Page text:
Property Flash


January 8 2024

JSE-listed landlord, Accelerate Property Fund has largely disappointed in recent years with an ill-fated European investment strategy and its flagship retail mall, Fourways Shopping Centre (which it majority owns) having cost millions to upgrade. Critics have explained that the mall’s redevelopment went heavily overbudget. The largest shopping centre in Africa has had to compete with likes of Mall of Africa which is the largest mall built in a single phase.

It may be time that Accelerate is taken over and then is delisted from the JSE. The new owners can then maximise the performance of the fund’s best assets.

Critics have felt that Fourways was delayed too many times and that Accelerate’s executive was overly rewarded considering its results have been disappointing in recent years. Fourways Mall might come right under the management of Flanagan & Gerard who in 2023, were appointed to turn the asset around. Accelerate wants to spend R200m on Fourways Mall, to improve the flagship asset in the north of Johannesburg.

Accelerate’s other assets in Fourways include BMW Fourways, Cedar Square, The Buzz Shopping Centre and Waterford.

The fund claims that Fourways Shopping Mall is worth R8bn with its gross lettable area of 178,202m2.

Signage in and around Fourways Mall will be upgraded, as well as improving internal and external aesthetics and interior changes to its tenant mix and flow will be completed.

To this end, Accelerate has appointed retail experts Flanagan and Gerard to manage Fourways Mall.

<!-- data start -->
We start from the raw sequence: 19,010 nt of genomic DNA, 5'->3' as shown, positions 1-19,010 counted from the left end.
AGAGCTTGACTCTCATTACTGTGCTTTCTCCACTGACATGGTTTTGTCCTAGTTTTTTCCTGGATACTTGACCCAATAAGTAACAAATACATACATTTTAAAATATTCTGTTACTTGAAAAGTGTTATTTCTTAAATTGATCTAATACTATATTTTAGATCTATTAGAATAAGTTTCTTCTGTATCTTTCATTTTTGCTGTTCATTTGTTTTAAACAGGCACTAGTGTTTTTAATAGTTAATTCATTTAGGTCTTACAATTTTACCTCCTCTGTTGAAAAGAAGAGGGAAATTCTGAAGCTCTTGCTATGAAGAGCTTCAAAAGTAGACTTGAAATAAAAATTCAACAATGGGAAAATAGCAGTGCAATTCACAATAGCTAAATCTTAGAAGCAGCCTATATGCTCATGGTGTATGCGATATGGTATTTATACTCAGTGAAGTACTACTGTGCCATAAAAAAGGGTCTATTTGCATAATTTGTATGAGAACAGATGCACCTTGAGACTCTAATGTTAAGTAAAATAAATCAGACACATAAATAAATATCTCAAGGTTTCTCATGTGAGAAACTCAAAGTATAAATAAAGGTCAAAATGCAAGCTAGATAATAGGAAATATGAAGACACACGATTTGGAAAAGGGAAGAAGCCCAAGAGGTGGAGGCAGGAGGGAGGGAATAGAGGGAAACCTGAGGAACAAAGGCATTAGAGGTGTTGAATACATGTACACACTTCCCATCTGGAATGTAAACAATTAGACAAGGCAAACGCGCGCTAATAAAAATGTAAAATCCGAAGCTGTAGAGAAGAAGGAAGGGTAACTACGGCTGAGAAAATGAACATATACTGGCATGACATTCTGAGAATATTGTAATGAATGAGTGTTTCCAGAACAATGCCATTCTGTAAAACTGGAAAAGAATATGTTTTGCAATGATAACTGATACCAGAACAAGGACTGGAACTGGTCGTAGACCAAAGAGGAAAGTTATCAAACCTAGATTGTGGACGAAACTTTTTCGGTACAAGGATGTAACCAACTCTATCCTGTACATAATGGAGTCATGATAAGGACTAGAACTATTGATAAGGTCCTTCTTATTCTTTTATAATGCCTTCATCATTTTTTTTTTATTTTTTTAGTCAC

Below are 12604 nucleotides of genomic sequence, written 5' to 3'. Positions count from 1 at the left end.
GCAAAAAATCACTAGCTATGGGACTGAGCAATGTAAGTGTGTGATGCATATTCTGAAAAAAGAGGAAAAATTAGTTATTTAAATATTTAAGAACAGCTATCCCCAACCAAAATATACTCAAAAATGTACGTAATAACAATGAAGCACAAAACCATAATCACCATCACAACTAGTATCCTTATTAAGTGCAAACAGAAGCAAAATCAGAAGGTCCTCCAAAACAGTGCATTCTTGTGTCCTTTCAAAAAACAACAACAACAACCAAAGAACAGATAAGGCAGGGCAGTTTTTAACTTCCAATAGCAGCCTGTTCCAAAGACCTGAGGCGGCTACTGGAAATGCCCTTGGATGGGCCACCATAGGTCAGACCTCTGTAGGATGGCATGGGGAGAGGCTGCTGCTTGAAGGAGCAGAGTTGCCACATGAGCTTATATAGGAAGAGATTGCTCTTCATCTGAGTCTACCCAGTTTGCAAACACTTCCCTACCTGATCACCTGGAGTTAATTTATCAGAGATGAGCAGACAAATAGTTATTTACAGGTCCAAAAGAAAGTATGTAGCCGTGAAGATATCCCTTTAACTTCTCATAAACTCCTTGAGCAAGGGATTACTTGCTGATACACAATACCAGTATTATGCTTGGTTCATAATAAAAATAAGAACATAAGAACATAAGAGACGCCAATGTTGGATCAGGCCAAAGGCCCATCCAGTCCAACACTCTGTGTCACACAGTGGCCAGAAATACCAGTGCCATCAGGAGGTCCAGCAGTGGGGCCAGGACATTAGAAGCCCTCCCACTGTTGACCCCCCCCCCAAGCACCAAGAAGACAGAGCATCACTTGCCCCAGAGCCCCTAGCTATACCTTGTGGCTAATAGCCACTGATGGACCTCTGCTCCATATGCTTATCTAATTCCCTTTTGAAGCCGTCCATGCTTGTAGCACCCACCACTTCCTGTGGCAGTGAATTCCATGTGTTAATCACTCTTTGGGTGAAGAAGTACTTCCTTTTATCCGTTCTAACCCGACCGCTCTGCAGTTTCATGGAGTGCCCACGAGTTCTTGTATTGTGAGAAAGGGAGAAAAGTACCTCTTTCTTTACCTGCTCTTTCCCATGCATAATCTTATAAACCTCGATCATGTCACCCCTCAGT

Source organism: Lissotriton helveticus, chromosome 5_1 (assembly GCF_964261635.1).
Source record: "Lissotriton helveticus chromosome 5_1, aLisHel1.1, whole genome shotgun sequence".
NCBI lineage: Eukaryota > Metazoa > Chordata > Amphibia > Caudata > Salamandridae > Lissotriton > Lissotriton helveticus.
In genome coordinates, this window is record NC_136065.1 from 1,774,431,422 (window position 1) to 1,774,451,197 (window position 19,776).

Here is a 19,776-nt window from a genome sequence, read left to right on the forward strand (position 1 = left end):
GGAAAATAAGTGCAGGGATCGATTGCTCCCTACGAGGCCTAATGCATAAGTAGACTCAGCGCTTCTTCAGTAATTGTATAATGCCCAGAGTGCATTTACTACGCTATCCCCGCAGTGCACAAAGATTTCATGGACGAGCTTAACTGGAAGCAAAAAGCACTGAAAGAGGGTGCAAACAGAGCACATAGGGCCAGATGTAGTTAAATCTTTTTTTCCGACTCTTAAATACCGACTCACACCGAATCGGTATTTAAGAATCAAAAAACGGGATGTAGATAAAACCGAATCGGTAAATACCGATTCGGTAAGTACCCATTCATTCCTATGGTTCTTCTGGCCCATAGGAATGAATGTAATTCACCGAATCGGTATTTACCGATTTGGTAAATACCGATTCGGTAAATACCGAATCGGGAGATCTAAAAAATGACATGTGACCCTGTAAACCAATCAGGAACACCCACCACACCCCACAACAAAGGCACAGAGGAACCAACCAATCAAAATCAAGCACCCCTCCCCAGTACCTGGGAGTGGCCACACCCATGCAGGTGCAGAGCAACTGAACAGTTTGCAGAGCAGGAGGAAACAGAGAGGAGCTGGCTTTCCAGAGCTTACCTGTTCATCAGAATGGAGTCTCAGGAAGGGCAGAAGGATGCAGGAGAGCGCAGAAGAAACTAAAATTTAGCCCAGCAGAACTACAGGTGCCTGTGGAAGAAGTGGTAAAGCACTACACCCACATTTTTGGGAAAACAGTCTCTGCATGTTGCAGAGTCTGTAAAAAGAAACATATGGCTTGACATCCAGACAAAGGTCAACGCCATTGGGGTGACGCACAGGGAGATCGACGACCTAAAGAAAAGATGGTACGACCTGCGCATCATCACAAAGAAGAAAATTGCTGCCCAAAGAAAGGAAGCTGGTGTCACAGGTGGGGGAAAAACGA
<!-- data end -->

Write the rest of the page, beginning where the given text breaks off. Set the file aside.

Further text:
Accelerate’s assets in Austria and Slovakia have also disappointed and its management has kept mum about what held those retail assets back and prompted the fund to sell them in 2021.

Accelerate listed at R4.99 in December 2013 with a market capitalisation of R1.2bn, and is now trading at R0.66 with a market capitalisation of R885m. Today the group has new management which replaced the likes of former CEO, Michael Georgiou. It is led by joint-CEOs Dawid Wandrag and Abri Schneider. The two have to do their best to lure investors back to the fund. Accelerate claims to have a net asset value per share of 406 cents (R40.60) which suggests there is strong underlying value in its shares. This may attract suitors to buyout the real estate investment trust (Reit).

Accelerate has traditionally invested with a focus on multi-use real estate nodes. These include Fourways, George, Charles Crescent which is across the road from Kramerville, Gauteng and the Western Cape Foreshore.

Accelerate announced in mid-December 2023, that it had approved R1.1bn worth of asset disposals and a potential R300m rights issue to reduce its debt levels.

The group reported that for the interim six moth period to end-September 2023, its loan-to-value (LTV), increased from 42.1% in September 2022 to 47.7%. This was a significant increase in its LTV which can be used to measure the health of a real estate investment trust (Reit) like Accelerate. It measures a group’s debt relative to its asset base. Fund managers and other investors tend to prefer for LTVs to be below 40% before the property funds begin to exhibit financial distress.

Total debt fell from R4.5bn in September 2022 to R4.4bn, with average terms dropping from 1.7 years to 1.1, Accelerate reported. Hedged debt rose from 70% to 79.1%. Accelerate had some R101.4m in undrawn facilities, which it said would increase significantly through its disposals.

Is it time for Accelerate to be taken out or can its new management turn it around – even as a delisted entity perhaps?

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